Good to hear from members of the Collins family and of the contingent of ex-Canvey Island dwellers in N.Z. Hmm, ‘Graham’s next page’, could that be a subtle hint,Jan? I’ll start A.S.A.P, after yet another holiday! Graham.

    By Graham Stevens (11/04/2009)
  • Seeing the photos of Stevens Bakery brought back memories of when my brother and I used to go to the bakers on Good-Friday for Hot Cross Buns.
    Also remember the wool shop and mum taking us all in there to choose the wool for the jumpers or cardigans she would knit us.
    I have vague memories of the greengrocers and the butchers but what I remember of the butcher is the sawdust on the floor.
    Thanks for bringing back so many wonderful memories.

    By Janet Hynes (Nee Blundell) (24/08/2009)
  • My mother, Nacy (Annie) Wilson worked at STEVENS for a few years, I cant remember how long, she loved working there said it was like one big family, she was working there when my father died, she came home from work to find him gone, they were living in BEACH House caravan site at the time my Father, George Wilson died April 1966.

    There was another lady there at the time who lived with her and her daughters family, a lovely lady who was so kind to mum THINK it was ADA ?

    By margaret day" Mick " (10/01/2010)
  • Hello Jenny and Graham. I stumbled onto this site while looking for something else! How wonderful to read others memories. Stevens Bakery – couldn’t beat their jam doughnuts, I can taste them now.

    By Pauline Williams (nee Warren) (09/03/2013)
  • Dear Mr Stevens ,

    I have been reading about the Collins family. My Mum and Dad John and June Manly knew a Dick and Terry Colin’s and their two children Tony and Richard. In 1973 we went to New Zealand to visit them. I have some Great pictures of that holiday, before I try to send them, do I have the right family. Before they emergrated they lived on the main road roughly opposite the Liegh Beck school and the Bus Garage  and Dick  was a builder who extended our house in Hornesland road.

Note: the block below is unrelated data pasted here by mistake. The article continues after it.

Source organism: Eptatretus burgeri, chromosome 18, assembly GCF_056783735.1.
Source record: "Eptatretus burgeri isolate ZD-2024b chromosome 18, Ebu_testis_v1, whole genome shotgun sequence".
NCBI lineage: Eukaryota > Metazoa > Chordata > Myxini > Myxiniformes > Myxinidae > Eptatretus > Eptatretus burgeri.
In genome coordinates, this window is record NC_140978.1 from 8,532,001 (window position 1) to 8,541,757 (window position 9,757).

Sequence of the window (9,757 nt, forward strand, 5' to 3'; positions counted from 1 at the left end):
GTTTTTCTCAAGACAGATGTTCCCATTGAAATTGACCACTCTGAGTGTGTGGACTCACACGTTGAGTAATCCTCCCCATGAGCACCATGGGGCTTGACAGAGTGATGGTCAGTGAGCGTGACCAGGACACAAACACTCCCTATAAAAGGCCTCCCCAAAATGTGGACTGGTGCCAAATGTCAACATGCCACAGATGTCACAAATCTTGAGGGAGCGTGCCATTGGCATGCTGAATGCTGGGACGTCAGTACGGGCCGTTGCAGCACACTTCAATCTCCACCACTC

Jane Parkin.

    By Jane parkin (17/02/2015)
  • Hi Jane, Yes, you’ve definitely got the right Collins family. I believe Dick built that house in the 60s and it didn’t seem long after that when they emigrated to New Zealand. Having seen all your information about the Manlys I feel I have to add my memories about your family.

    As youngsters playing in the Holbeck Rd area we were always fascinated by the bungalow inside the house in Westman Rd, never realised that it was a story in the local press when it was finished in the late 50s. At this time I was ‘going out ‘ with Pam Moloney who lived in Hornsland Rd and Fay and your Nan were very friendly with her Mum(also Doris) and her Grandad, Mr Wheeler. They used to to come across a bit of spare land from Westman.

    I also have memories of your Dad, John, with his ‘shock’ of blond hair when he occasionally visited them and further back some recollections of him at Whittier Hall with Dick Crane and Will and Mary McCave et al. Regards, Graham.

    By Graham Stevens (18/02/2015)
  • Oh how lovely to hear about the Manly family from someone who remembers them. I did not know Aunty Fay as she died before I was born, aged 32 but everyone says she was a wonderful person and it is a great sadness of mine that I missed that opportunity. She had a boyfriend called Lenny Carver but  they did not marry.

    I expect they came through from Westman because Grandma owned some land in Hornesland which she used as an orchard and this is where we built our house when we came back to Canvey from 1967 to 1973. Charles and I went to Liegh Beck as Fay and Dad did in the thirties. I unfortunately don’t know the people you mention. The names I remember are, Mrs Pointer, Mrs Good, Mrs Hards and her daughter Dillis, Bert Taylor and Mr and Mrs Moss.